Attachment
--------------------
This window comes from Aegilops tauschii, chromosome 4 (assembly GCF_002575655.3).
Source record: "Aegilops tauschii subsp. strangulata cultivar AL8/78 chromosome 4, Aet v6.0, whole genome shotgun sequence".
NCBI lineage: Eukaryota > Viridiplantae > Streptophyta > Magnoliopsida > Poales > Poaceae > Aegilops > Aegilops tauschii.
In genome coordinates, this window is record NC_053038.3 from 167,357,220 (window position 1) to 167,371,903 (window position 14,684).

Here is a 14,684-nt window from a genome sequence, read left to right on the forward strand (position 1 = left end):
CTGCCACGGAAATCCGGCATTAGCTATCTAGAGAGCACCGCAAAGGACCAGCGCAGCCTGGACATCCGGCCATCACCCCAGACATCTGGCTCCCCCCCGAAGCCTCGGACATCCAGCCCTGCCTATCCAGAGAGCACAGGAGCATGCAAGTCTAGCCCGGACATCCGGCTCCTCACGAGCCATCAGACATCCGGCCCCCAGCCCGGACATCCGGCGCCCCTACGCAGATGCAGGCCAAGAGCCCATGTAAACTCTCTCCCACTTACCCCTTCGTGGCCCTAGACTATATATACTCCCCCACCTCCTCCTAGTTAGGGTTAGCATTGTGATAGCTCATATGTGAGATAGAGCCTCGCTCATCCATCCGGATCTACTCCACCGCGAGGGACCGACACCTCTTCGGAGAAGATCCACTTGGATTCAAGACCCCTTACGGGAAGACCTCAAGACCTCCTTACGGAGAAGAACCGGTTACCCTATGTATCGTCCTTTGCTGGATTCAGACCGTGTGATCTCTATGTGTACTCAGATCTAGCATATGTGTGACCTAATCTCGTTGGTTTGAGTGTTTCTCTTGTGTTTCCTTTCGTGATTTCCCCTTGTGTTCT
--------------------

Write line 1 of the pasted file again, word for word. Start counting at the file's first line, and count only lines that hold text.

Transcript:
This window comes from Aegilops tauschii, chromosome 4 (assembly GCF_002575655.3).